Siblings Emilia Cote (left) and Grayson Cote of Connor Township each harvested their first turkey while hunting with their uncle Registered Maine Guide Jesse Cote, on May 17. Emilia Cote's tom had four beards. Credit: Courtesy of Jesse Cote

Emilia Cote and Grayson Cote of Connor Township in Aroostook County were excited to go on their first turkey hunt this spring with their uncle Jesse Cote, a registered Maine guide. But none could have imagined the surprise they encountered in the field.

When Emilia, 8, Grayson, 7, and Jesse Cote arrived back at the truck after a successful hunt, they noticed something unusual; the adult male turkey, or tom, had four beards.

“Two beards would have been cool. Four beards is just crazy,” said Jesse Cote, who operates Backwoods Guide Service.

According to the Maine Department of Inland Fisheries and Wildlife, the beard on turkeys are actually bristle-like feathers that protrude from the chest.

In this case, the turkey shot by Emilia Cote actually sported four distinguishable beards.

Emelia and Grayson have hunted deer in the past, each harvesting an animal, but neither had tried turkey hunting. That’s when Jesse Cote jumped at the opportunity to take them.

Their outing lasted less than two hours. And it wasn’t the typical scenario in which hunters get out and set up before dawn.

“They missed out on all that fun stuff,” Jesse Cote joked. “I picked them up …at 3:30 when school got out and they were back home at 5:30 that night.”

He took the youngsters to a spot he had been scouting with trail cameras. It was 20 minutes into the hunt, after doing some calling, that three jakes approached.

Grayson got first crack, and he didn’t miss.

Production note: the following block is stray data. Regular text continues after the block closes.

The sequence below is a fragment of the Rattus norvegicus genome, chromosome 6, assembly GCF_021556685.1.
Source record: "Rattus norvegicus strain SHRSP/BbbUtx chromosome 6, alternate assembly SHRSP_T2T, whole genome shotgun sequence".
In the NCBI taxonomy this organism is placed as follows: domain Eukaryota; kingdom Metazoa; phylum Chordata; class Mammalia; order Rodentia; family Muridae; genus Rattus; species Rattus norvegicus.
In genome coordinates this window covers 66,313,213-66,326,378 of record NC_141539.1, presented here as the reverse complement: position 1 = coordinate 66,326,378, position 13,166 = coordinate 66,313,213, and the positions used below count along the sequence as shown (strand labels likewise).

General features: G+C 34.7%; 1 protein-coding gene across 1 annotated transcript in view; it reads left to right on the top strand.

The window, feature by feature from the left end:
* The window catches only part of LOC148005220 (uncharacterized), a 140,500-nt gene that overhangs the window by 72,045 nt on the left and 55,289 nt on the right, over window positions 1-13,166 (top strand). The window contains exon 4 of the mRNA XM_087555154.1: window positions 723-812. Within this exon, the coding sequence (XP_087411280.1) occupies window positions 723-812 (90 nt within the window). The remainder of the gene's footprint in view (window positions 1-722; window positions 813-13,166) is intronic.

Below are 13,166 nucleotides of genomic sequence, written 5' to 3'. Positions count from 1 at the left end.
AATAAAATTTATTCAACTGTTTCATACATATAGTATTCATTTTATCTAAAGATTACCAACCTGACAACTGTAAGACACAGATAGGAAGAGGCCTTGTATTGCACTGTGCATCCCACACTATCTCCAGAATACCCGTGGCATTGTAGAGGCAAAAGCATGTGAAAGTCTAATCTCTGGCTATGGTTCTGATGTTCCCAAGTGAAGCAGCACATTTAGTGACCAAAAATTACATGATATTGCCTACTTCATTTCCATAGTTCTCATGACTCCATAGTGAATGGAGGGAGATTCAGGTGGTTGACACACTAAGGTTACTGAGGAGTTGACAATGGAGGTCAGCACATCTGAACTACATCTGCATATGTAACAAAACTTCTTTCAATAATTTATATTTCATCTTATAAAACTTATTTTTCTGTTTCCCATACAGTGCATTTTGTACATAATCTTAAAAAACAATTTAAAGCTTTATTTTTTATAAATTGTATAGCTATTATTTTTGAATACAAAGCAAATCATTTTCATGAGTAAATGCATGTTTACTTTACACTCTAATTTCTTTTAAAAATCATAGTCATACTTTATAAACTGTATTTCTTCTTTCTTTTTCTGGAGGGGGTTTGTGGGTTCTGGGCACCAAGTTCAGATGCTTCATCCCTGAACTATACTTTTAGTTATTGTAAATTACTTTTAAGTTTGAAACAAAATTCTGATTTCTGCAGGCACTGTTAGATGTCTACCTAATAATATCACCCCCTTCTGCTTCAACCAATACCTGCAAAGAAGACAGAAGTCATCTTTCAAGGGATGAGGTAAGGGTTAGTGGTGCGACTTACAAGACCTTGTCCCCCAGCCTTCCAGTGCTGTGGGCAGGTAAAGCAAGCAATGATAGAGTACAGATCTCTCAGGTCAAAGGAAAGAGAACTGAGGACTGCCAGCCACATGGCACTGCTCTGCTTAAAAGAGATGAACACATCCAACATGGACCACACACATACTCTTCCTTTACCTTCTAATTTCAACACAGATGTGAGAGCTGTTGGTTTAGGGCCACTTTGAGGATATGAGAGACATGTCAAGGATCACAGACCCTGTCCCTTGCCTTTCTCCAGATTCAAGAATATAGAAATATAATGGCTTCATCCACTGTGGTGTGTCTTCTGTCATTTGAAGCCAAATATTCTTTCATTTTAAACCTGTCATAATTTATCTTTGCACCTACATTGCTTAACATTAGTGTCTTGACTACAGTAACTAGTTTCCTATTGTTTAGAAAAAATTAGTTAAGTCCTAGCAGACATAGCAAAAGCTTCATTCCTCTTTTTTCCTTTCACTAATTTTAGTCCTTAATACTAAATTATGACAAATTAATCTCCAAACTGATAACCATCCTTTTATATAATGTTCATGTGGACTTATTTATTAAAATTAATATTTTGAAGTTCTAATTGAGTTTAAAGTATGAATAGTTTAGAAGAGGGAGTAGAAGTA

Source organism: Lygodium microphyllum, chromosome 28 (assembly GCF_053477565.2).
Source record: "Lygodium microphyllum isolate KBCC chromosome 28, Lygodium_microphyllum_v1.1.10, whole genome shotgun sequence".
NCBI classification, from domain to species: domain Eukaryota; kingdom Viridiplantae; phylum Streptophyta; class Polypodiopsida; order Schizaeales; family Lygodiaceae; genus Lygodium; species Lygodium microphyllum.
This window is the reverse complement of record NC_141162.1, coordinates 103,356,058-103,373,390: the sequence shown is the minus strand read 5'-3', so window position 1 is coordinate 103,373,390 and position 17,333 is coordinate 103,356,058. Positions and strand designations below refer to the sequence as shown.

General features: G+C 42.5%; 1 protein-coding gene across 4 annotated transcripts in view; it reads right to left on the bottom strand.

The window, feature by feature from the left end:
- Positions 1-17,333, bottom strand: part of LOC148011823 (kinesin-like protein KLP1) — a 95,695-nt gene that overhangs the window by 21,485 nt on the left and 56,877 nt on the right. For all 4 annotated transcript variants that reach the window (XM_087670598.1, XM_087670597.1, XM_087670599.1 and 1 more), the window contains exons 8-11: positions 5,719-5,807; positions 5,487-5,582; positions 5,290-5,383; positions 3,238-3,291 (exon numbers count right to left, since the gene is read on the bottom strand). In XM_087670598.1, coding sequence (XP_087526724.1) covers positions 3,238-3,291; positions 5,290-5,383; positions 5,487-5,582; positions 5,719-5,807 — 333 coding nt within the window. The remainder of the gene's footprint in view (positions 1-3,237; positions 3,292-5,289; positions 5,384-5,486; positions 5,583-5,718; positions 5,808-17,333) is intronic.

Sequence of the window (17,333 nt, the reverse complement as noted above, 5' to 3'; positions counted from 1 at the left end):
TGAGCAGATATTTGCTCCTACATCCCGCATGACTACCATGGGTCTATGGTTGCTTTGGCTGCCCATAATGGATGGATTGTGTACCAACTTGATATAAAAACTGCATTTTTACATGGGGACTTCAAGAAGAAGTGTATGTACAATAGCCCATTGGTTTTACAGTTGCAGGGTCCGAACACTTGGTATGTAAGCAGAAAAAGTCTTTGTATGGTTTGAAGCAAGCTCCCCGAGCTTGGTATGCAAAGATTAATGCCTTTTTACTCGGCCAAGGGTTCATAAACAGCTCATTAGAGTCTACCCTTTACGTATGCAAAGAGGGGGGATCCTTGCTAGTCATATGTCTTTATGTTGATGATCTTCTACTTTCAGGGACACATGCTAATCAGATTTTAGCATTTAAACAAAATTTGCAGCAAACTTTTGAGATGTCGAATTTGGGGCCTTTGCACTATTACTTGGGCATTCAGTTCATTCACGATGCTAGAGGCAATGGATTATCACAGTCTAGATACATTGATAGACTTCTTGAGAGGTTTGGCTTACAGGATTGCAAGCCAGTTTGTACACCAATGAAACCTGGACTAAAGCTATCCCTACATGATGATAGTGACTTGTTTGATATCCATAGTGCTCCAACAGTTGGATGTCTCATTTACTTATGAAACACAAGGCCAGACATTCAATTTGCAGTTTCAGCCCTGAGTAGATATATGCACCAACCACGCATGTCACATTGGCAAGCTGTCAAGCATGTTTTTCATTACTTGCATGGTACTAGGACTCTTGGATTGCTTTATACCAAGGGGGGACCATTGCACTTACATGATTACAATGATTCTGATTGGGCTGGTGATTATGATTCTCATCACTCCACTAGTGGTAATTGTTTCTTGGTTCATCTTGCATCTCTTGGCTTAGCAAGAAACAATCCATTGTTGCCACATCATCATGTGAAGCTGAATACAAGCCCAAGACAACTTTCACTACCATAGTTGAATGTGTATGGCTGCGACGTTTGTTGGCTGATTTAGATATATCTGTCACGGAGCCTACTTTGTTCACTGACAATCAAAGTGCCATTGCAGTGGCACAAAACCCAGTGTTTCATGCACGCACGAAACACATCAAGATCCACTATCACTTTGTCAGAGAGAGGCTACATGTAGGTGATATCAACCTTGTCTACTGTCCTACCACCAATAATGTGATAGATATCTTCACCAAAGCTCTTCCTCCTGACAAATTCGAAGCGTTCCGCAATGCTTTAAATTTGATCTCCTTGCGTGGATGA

“He took his time, got a good bead on him, he shot and he killed one, stone dead, right there,” Jesse Cote said.

The kids retrieved the bird and returned to the blind. The group let things settle down, then Jesse Cote resumed calling, knowing that there were other turkeys in the vicinity.

Immediately, there was a response. Jesse Cote helped Emilia get situated in preparation to take a shot at a big tom.

A four-bearded turkey, shot by Emilia Cote on her very first turkey hunt. Shown in the bottom left corner are fleshy growths known as great caruncles that appear naturally on turkeys. Credit: Courtesy of Jesse Cote

“She took her time, she got set up on it and she killed it,” Jesse Cote said.

They didn’t notice the multiple beards until they returned to the truck.

According to, a turkey’s beard can be an indication of dominance and health. It quotes the National Wild Turkey Federation as saying the longest beard it has recorded is 11.75 inches.

However, it also suggested a turkey could have up to 13 beards, although several of them are likely to be wispy, short feathers. It is estimated that fewer than two percent of turkeys have more than one beard.

Beards also can be found on approximately 10 percent of hens, but are thinner and shorter than those of the male birds.

Jesse Cote subsequently scored the bird based on NWTF guidelines and found that Emilia Cote’s turkey came in with a raw score of 89, which should place it among some of the highest-scoring toms shot this year in Maine.

Turkeys are scored based on their weight, beard length and the length of the spurs on their legs.

Emilia Cote’s tom weighed 21 pounds and had two spurs measuring just under one inch. The total combined length of the four beards was 25 inches.

“It’s a trophy bird. It’s probably the top three for the state for the year,” Jesse Cote said, referring to the Maine Antler and Skull Trophy Club’s annual compilation of harvest data.

Jesse Cote enjoys spending time with youth hunters, including his two sons and his niece and nephew. Watching them succeed is a thrill for the guide, father and uncle.

“It’s so rewarding to see the kids be successful,” he said. “Just the look on their face, the excitement. With the kids, it takes it to a whole other level.”

Aroostook County was among the last areas of Maine to establish a huntable population of wild turkeys. Hunters in most of the region (Wildlife Management Districts 1-6 and 8) may now harvest one bearded bird during the spring season.

“I’ve never seen as many turkeys as I’ve seen this year,” Jesse Cote said.

Even so, he admits turkey hunting entails its share of challenges.

“For every time I’ve had it work out in our favor and kill birds, 10 other times it hasn’t,” Jesse Cote said.

Maine’s spring turkey hunting season ends on Saturday, June 3.

Pete graduated from Bangor High School in 1980 and earned a B.S. in Journalism (Advertising) from the University of Maine in 1986. He grew up fishing at his family's camp on Sebago Lake but didn't take...